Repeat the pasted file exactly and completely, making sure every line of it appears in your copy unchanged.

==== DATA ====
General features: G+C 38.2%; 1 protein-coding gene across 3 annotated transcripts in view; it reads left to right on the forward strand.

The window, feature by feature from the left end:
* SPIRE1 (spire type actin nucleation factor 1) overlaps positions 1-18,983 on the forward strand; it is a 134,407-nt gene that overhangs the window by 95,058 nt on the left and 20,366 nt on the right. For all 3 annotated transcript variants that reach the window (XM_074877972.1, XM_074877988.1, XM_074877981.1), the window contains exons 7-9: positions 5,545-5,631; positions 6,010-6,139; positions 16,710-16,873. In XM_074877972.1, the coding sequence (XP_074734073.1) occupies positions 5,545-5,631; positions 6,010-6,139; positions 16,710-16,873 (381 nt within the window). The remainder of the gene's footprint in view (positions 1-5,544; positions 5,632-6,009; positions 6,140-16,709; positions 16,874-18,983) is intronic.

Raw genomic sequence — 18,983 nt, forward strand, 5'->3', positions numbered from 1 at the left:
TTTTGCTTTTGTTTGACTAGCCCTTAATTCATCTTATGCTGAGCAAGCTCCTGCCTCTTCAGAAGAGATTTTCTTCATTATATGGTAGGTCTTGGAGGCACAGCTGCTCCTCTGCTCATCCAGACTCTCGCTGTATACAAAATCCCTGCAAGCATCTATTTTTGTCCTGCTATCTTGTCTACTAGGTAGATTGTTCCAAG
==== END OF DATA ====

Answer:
General features: G+C 38.2%; 1 protein-coding gene across 3 annotated transcripts in view; it reads left to right on the forward strand.

The window, feature by feature from the left end:
* SPIRE1 (spire type actin nucleation factor 1) overlaps positions 1-18,983 on the forward strand; it is a 134,407-nt gene that overhangs the window by 95,058 nt on the left and 20,366 nt on the right. For all 3 annotated transcript variants that reach the window (XM_074877972.1, XM_074877988.1, XM_074877981.1), the window contains exons 7-9: positions 5,545-5,631; positions 6,010-6,139; positions 16,710-16,873. In XM_074877972.1, the coding sequence (XP_074734073.1) occupies positions 5,545-5,631; positions 6,010-6,139; positions 16,710-16,873 (381 nt within the window). The remainder of the gene's footprint in view (positions 1-5,544; positions 5,632-6,009; positions 6,140-16,709; positions 16,874-18,983) is intronic.

Raw genomic sequence — 18,983 nt, forward strand, 5'->3', positions numbered from 1 at the left:
TTTTGCTTTTGTTTGACTAGCCCTTAATTCATCTTATGCTGAGCAAGCTCCTGCCTCTTCAGAAGAGATTTTCTTCATTATATGGTAGGTCTTGGAGGCACAGCTGCTCCTCTGCTCATCCAGACTCTCGCTGTATACAAAATCCCTGCAAGCATCTATTTTTGTCCTGCTATCTTGTCTACTAGGTAGATTGTTCCAAG